Retired!

This is a retired product, but fear not as there is a newer, better version available: SEN-12728

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Retired RETIRED

This product has been retired from our catalog and is no longer for sale.

This page is made available for those looking for datasheets and the simply curious. Please refer to the description to see if a replacement part is available.

Description: Infrared proximity sensor made by Sharp. Part # GP2D120XJ00F has an analog output that varies from 3.1V at 3cm to 0.3V at 30cm with a supply voltage between 4.5 and 5.5VDC. The sensor has a Japanese Solderless Terminal (JST) Connector. We recommend purchasing the related pigtail below or soldering wires directly to the back of the module.

Documents:

Comments 24 comments

  • Careful using these on real projects there obsolete!

  • this sensor’s range is not 3 to 40 cm
    but 4 to 30 cm….
    at least, according to it’s datasheet.

  • D

  • Dear engineers

    Is this good for gasoline (benzine) level detection in tank? Or water?

  • What are the advantages/disadvantage to using an infrared sensor compared to a ultrasonic sensor for range finding

  • Pretty happy with this so far.

    For reference, I came up with the following function to convert its Vout to distance (cm): distancecm = (12.285/(voltage-0.097))-.42

  • What’s the story with future availability? I see notes from 2 years ago that the parts are obsolete. But they’re still available? I have a project that might need a couple of dozen of them. But I’m not ready to try to buy that many right now. Am I at risk of them not being available if/when I get around to ordering?

  • I am building wooden boxes and designing scenes on the inside of them. It will be a closed box with an LED to light the inside and a fisheye peephole to look through to the inside. I am thinking about purchasing this Sensor so that when people go to put their eye to the peep hole the light on the inside turns on, hands free. How could i go about connecting this sensor to a coincell battery source and the LED itself? Thanks

  • I was wondering if anyone has experience with what materials you can hide these sensors behind and still get a reading through? Any tips would be appreciated!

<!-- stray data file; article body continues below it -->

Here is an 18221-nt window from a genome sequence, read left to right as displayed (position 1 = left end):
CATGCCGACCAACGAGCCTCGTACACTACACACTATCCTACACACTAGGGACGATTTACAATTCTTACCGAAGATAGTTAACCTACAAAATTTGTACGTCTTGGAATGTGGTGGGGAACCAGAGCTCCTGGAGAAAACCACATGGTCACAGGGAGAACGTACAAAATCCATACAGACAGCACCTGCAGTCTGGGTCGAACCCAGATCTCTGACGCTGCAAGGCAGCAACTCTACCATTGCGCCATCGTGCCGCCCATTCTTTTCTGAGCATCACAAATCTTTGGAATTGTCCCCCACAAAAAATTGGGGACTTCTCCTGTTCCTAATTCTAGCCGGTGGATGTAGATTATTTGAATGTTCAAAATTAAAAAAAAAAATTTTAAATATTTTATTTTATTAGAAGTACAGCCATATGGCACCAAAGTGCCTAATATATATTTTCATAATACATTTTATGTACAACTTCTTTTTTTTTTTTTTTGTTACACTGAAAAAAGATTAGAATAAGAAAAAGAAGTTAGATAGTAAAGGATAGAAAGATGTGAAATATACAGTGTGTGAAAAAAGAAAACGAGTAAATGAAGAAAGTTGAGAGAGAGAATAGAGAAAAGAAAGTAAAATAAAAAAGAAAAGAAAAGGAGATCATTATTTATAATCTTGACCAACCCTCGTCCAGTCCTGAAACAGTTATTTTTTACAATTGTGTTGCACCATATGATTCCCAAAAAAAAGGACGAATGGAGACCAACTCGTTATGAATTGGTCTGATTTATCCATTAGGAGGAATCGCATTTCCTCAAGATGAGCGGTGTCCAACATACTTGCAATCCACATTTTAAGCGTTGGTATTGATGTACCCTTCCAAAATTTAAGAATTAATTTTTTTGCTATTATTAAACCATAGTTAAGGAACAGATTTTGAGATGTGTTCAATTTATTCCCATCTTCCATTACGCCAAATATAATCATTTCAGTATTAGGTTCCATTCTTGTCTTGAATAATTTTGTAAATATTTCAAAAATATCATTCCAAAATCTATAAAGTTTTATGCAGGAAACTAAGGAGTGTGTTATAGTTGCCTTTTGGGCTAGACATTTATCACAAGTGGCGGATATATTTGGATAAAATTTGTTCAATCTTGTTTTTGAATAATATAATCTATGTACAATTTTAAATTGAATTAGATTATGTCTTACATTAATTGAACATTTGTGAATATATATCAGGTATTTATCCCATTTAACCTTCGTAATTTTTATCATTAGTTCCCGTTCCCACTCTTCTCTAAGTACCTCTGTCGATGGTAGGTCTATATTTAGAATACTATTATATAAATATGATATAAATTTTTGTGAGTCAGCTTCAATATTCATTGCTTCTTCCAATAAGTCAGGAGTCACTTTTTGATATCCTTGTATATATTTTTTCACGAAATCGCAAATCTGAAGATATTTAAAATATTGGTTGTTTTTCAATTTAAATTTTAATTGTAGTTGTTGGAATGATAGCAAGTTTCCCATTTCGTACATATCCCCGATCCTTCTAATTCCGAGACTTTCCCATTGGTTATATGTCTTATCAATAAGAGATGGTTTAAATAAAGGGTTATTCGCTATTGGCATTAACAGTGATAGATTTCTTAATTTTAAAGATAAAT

• I have used these behind standard plexiglass. It tends to make the signal slightly more noisy, but detection works and helps protect the sensors which are quite sensitive to dirt and scratches.

  • Not such a great sensor for obstacle avoidance on an AV.
    When range get belows its valid range ( < ~4 cm), the sensor will read just about anything.
    Looks like if the signal is blocked, the sensor thinks the distance is so great that the signal dissipated before it could return and be read.
    Makes sense.
    But not so great if your AV turns into something. :^)
    Looks like the more expensive ultra sonic sensor is smart enough to interpret a blocked signal as its minimum distance. (conform anyone?)

  • Used this on a musical control surface as input to Max/MSP through Arduino, works really well!

  • I may use one of these as a controller for an ‘Auduino’-based “theremin.”

  • Does anyone have a simple (and fast) distance function to convert the voltage into a simple distance value? That would be super helpful. :)

  • the data sheet above is not so usefull.
    here’s a link to a good one at sharp
    http://www.sharpsma.com/Page.aspx/americas/en/part/GP2D120/

  • Has anybody hooked up a scope to the output of this sensor? I have 2 here and I have to say the output on these units is extremely noisy. There’s a 1KHz clock that shows up in the output, at a fairly high amplitude.

    • Thanks for the comment, we’ll take a look and see if some low-pass filtering helps.

      • Hi guys, just wondering whether you’ve implemented the 100Hz LP on these devices. I purchased a few of these and just want to know whether I have to do the filtering or if its done already.

      • A 100Hz or lower low pass RC filter works very well. I’ve also implemented digital filters with these and it works great too.

  • I was able to run this at 3.3V and it appears to be working fine. Maybe the response curve will not be as smooth or something but for simple detecting it definitely works.


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